Under public health guidelines to prevent the spread of the coronavirus, we are working remotely and are here to serve you virtually.

Say yes, know what you want, and other lessons learned as a Wisconsin Sea Grant Fellow

Guest post by Bridget Faust, 2018-19 Wisconsin Sea Grant Fellow

Bridget Faust

I arrived at the Hall of the States first thing in the morning on April 2, 2018. As I walked up to the building, I glimpsed the top of the Capitol dome and couldn’t help but smile. I thought to myself, “I live here now. I work here now.”

It was my first day at the Coastal States Organization (CSO), and I was nervous. I quickly signed myself into the building, made my way up to the sixth floor, took a deep breath and walked into the office where I’d be spending about half my time for the next 15 months. The space was small. Three offices and three cubicles fit snugly inside. The walls were aquarium blue.

Days later, I repeated this exercise when I went to NOAA’s Silver Spring office for the first time. The sound of waves breaking in the wave pool that stands outside of SSMC4 told me that I was in the right place.

And so it began. After five years of working towards this fellowship opportunity, I was in D.C. serving as a Wisconsin Sea Grant Fellow in a joint position with NOAA’s Office for Coastal Management (OCM) and CSO.

During my time in D.C., I worked on a variety of things that OCM and CSO work on together and helped them to improve their coordination. This included supporting implementation of the National Coastal Zone Management Program Strategic Plan by coordinating the Digital Coast Resource for Coastal Managers webinar series, helping to run CSO’s Coastal Nonpoint Work Group, supporting the administration of the Coastal Nonpoint Pollution Control Program, and serving on the project team for an economic assessment scoping study of the National CZM Program.

Time passed more quickly than I could have imagined, and along the way, I learned some major lessons that I will carry with me for the rest of my career. I have summarized these lessons below for any recent graduate or graduate student who is considering applying to a fellowship program.

At the Restoring America’s Estuaries / Coastal States Organization summit in Long Beach, California.

Say yes to new and challenging opportunities.

During my time as a fellow, I was asked to take the lead on a number of tasks that pushed me outside of my comfort zone. For example, having never worked in the nonpoint source pollution realm, facilitating calls on the Coastal Nonpoint Pollution Control Program seemed like a daunting task. After all, I wasn’t an expert. How could I help states that have so much more experience? Working with the work group ended up being one of the most rewarding experiences of my fellowship, and I am so glad I ended up saying yes to the opportunity. Fellowships provide recent graduates with a rare chance to try new things! I would encourage future fellows to say yes when they are asked to try something new to benefit fully from this experience.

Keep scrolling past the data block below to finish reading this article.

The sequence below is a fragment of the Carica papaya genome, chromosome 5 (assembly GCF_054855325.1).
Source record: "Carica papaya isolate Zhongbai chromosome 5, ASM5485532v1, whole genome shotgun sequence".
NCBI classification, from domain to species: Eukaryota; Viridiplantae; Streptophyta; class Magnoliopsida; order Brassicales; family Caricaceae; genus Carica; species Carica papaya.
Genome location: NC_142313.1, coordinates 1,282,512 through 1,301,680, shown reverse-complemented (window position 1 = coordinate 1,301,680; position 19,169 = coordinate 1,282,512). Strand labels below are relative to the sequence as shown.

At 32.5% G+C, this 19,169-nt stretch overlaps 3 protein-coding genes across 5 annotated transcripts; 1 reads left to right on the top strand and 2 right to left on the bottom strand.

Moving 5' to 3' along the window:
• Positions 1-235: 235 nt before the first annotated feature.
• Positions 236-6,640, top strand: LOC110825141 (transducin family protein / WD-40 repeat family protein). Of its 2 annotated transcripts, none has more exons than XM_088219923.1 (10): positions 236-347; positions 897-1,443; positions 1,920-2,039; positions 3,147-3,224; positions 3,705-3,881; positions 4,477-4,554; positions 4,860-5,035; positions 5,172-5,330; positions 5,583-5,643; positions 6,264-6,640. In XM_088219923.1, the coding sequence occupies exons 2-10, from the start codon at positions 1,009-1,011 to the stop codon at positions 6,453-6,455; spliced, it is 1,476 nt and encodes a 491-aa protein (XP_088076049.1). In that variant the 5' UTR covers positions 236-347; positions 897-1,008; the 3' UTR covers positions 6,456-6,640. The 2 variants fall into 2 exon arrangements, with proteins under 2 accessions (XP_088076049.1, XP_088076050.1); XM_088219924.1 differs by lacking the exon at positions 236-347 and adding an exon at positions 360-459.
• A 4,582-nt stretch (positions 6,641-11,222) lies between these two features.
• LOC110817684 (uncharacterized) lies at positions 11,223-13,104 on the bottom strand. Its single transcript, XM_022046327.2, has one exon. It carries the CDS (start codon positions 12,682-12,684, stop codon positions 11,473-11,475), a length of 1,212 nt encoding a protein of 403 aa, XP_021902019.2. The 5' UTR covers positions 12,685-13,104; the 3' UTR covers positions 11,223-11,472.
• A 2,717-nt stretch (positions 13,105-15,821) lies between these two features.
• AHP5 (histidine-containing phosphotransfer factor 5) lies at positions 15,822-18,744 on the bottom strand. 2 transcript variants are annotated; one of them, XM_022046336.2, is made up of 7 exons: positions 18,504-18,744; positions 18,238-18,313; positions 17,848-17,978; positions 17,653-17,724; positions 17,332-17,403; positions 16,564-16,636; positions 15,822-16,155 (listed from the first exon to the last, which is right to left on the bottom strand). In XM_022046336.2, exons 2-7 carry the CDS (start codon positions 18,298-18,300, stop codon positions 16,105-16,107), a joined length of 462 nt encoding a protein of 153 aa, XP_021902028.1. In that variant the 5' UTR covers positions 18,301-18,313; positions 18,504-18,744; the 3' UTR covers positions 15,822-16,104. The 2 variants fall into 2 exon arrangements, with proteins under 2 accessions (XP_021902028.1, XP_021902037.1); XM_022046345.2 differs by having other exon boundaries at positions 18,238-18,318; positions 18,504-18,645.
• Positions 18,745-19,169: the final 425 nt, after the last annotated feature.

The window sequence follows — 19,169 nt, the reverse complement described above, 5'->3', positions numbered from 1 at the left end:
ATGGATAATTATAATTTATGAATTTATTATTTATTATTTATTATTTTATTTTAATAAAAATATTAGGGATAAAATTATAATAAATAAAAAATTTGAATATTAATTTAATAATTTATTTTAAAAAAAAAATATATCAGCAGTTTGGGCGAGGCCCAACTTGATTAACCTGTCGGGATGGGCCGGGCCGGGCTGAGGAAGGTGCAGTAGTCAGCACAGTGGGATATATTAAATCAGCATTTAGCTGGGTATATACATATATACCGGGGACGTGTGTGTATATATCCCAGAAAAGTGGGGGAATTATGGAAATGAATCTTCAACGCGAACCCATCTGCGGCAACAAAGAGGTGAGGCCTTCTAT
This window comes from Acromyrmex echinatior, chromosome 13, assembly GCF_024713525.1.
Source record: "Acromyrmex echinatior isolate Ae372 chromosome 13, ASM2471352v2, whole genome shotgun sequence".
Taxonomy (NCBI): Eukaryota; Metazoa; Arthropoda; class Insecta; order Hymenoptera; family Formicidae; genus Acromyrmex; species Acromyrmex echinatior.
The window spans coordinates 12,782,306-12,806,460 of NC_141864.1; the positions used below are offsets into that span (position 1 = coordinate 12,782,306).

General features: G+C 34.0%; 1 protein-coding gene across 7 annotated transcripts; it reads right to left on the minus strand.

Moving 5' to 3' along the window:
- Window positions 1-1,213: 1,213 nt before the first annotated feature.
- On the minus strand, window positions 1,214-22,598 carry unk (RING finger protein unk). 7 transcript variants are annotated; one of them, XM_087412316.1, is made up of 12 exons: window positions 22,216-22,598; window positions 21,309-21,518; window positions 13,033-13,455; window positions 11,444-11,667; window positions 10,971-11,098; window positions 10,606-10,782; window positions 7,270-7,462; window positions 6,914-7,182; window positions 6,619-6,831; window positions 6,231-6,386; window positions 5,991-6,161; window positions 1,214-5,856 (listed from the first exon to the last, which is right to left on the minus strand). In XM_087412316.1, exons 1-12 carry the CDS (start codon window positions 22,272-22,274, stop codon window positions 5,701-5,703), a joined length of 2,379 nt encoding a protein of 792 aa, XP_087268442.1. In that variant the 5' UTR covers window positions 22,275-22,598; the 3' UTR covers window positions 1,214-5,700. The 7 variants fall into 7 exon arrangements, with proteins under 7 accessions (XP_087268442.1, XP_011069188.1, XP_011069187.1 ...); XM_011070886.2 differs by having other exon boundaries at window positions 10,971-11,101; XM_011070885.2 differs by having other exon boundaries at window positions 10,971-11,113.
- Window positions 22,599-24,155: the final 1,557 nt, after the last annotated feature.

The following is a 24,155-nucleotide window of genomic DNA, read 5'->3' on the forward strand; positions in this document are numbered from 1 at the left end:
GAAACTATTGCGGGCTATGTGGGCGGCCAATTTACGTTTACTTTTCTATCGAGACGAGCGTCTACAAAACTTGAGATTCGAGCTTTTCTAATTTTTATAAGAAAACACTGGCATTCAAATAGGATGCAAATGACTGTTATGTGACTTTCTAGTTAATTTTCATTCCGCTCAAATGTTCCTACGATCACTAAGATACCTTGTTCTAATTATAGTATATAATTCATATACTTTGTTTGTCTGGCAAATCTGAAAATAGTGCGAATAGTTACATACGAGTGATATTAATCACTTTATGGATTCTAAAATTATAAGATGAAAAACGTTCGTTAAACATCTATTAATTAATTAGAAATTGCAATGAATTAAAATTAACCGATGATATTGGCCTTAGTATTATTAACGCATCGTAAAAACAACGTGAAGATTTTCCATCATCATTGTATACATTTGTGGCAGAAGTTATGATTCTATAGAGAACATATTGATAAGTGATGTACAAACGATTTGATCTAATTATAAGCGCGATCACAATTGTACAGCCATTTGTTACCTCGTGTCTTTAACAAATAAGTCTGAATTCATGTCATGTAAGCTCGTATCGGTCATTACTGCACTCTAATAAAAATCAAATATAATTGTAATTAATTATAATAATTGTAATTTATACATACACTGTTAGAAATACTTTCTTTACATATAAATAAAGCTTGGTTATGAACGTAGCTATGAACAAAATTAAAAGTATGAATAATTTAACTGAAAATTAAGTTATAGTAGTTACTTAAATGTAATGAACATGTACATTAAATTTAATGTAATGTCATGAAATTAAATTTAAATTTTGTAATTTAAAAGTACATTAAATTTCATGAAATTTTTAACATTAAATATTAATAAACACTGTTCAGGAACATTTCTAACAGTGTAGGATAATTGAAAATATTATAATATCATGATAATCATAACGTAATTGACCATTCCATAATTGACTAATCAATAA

Know what you want to get out of your fellowship before you start.

Before I even started my fellowship, I outlined learning objectives and experiences that I wanted to gain with my career goals in mind. While I didn’t end up accomplishing all of them, knowing what I wanted to get out of my fellowship before I started allowed me to tailor my experience so it not only benefited OCM and CSO, but also allowed me to gain the skills that I needed to build my resume.

Ask questions, even if they seem foolish.

Exploring D.C. with my fiance, Josh.

This probably goes without saying, but the old adage is true: there’s no such thing as a stupid question. Almost a year into my fellowship, I made the mistake of assuming that staff didn’t need to register for a meeting that we were helping to plan. That’s how it had been at my last job, so why wouldn’t it be the same here, right? Wrong. I did need to register and by the time I asked the question, the meeting was just weeks away. Everything worked out in the end, but the stress of the situation could have been avoided had I just asked instead of making an assumption.

I had a chance to see the Block Island Wind Farm up close during a site visit for CSO’s fall meeting in Providence, Rhode Island.

The Wisconsin Sea Grant Fellowship was a once-in-a-lifetime opportunity to gain practical experience applying the skills I’d learned as a graduate student at UW-Madison.

It also helped to prepare me for the job I currently have today. Since July 2019, I have been working for CSS, a private sector firm in the environmental services industry, as a coastal management specialist on contract to NOAA’s Office for Coastal Management. I live and work from the Twin Cities area, which is home for me.

Aside from being in a different location, my day-to-day tasks have not changed significantly since my fellowship ended. I am still supporting National CZM Strategic Plan implementation and Coastal Nonpoint Pollution Control Program administration. I am part of the economic assessment project team, and I still work closely with my former colleagues at CSO. The only major difference is that I no longer formally wear a CSO “hat.”

In sum, I’d highly recommend one of Sea Grant’s many fellowship programs to current graduate or Ph.D. students who are looking for practical experience outside of academia!

 

Photo credits: All photos in story submitted by Bridget Faust.